In their work, fashion designers naturally consider ideas of identity including self-image projection, aspiration and cultural influences. In a recent exhibition at London’s Royal Academy, more than 30 international artists and designers showed pieces exploring clothing as a mechanism to communicate and reveal elements of identity. Called Art Fashion Identity, the exhibition included Grayson Perry’s Artist’s Robe (2004) a silk, quilted garment lavishly embroidered with so many eyes it calls to mind the mythological creature Argus. A conjoined twin jumper guiltily shocked visitors and 16 outfits by 16 designers all made from the Chinese flag kicked up questions of oppression and empowerment.

Clearly while your facade can project the ego identity and the personal identity - the inner ‘you’, it can also tell stories of influences and allegiances in your life. Music, nationality, social status, aspirations, style icons and eras, even profession can all play a part. Group identity is shown by markings as well as clothing. Communities can be seen as tribes with visual identities utilising tattoos and piercings as well as garments, from Aborigines through to Hell’s Angels. Social groups influenced by music take on group styles from 90s ravers to Lindy Hop lovers. Social identities can be used to express aspects of the self-image or to hide behind. Due to assumptions about a group’s members, a person’s self image can be vastly different to a viewer’s conception of them.

The advent of social media has given us the opportunity to express our identities instantly and without visual presence. Through platforms such as Facebook we filter ourselves, shaping our online identity using text, status updates, Likes and photos. Virtual realities such as Second Life have taken the idea of being to another level. Avatars provide entirely new identities to play with although it’s still you controlling the alter ego, making the decisions.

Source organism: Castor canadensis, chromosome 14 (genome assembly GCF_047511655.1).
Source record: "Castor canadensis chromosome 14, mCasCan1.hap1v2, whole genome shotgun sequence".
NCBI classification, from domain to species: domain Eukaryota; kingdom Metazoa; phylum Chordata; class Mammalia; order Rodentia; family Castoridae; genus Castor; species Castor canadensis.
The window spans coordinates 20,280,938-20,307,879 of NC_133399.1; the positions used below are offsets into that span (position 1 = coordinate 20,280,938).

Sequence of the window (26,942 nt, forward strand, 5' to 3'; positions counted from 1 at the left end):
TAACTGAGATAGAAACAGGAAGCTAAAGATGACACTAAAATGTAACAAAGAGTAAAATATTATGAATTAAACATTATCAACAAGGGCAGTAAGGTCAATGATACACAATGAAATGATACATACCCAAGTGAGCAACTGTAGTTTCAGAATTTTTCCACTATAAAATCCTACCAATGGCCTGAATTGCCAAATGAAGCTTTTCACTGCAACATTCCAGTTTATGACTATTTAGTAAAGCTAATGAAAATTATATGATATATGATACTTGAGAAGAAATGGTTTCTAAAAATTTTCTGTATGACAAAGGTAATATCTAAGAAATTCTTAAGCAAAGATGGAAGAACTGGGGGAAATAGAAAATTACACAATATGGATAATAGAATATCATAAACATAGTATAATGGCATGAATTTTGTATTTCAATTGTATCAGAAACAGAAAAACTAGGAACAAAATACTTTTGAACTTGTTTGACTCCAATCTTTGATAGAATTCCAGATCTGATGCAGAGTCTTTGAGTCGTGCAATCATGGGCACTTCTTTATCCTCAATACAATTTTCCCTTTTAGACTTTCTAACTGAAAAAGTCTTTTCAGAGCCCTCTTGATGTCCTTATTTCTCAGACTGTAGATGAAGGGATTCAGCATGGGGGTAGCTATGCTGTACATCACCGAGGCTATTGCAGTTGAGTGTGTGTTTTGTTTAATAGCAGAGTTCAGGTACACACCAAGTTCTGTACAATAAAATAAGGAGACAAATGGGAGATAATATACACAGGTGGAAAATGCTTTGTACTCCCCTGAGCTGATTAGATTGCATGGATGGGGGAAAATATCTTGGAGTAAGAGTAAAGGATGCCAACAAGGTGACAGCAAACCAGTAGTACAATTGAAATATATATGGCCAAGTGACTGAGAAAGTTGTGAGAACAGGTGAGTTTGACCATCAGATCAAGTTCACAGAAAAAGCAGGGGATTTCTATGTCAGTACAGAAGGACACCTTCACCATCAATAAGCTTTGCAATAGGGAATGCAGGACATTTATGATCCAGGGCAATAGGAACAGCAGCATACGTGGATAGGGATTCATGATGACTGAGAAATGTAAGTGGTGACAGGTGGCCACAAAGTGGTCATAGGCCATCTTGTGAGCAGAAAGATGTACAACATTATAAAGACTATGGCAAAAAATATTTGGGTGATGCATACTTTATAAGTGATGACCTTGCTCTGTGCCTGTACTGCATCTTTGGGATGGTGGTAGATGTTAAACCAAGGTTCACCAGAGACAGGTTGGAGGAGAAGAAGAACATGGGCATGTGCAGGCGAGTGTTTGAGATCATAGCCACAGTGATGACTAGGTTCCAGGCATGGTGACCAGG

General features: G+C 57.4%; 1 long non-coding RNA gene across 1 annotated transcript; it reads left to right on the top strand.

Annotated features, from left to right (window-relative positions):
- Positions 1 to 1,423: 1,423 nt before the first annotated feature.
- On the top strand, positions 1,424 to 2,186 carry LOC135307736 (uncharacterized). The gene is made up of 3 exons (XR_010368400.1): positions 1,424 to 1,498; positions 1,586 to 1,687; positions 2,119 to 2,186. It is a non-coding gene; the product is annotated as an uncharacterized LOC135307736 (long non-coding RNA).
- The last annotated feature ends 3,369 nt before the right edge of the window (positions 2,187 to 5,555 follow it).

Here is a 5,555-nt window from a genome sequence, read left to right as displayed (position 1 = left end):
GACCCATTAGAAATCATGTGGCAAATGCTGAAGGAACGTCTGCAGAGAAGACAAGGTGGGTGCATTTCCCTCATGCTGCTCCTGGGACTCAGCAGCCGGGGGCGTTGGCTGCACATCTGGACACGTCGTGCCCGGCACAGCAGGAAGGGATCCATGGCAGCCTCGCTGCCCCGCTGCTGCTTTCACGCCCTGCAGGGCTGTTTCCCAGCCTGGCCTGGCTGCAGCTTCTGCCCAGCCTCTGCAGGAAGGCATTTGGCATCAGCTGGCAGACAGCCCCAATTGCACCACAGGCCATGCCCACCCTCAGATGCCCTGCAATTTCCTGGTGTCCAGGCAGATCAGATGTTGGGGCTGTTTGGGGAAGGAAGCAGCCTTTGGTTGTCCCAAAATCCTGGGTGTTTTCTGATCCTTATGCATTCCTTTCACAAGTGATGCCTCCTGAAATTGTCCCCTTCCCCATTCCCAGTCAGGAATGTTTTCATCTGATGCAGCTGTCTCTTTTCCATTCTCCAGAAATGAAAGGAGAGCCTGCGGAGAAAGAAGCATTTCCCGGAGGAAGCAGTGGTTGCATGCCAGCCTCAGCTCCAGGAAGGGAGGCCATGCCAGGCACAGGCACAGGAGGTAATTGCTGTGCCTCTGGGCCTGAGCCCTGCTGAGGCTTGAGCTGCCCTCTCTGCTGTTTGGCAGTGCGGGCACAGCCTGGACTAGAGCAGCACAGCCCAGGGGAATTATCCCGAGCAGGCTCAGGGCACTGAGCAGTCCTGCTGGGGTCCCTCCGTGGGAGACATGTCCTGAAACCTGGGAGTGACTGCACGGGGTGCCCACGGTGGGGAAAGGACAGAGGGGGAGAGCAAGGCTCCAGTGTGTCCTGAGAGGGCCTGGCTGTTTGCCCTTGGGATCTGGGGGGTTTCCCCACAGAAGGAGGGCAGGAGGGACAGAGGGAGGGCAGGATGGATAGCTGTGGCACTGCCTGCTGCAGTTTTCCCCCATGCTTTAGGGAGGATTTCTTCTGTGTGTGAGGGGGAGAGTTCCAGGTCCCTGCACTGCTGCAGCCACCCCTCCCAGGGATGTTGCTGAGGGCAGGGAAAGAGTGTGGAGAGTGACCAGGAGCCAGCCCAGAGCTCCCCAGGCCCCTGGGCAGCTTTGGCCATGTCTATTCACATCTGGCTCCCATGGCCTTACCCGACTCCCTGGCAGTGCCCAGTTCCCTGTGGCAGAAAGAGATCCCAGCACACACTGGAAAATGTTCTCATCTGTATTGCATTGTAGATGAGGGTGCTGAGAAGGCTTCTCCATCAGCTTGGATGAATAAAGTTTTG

Projecting the ego and personal identities through visual appearance, social interaction and virtual and online realities is all very well, but what are they? Who is the you? Where does this inner person come from that really not even the individual themselves can fully fathom? The philosophers’ struggle with this question predates the psychologists’ and perhaps the first that touched on it was Rene Descartes who in 1637 wrote the famous “I think, therefore I am”. Attempting to prove existence is not the same as exploring the “I” however. Perhaps true identity is the soul. Nietzsche supposed that the soul was an interaction of forces, an ever-changing thing far from the immortal soul posited by both Descartes and the Christian tradition. John Locke, the English philosopher and physician claimed that the self “depends on consciousness, not on substance” meaning the body. He believed the consciousness was independent of the soul as well as the body.

Spanning psychology, philosophy and anthropology, inextricably linked to fashion and art, identity is far from simple. But it begins with us. Who are we and what are we projecting?

Artist Patrik Qvist wearing ED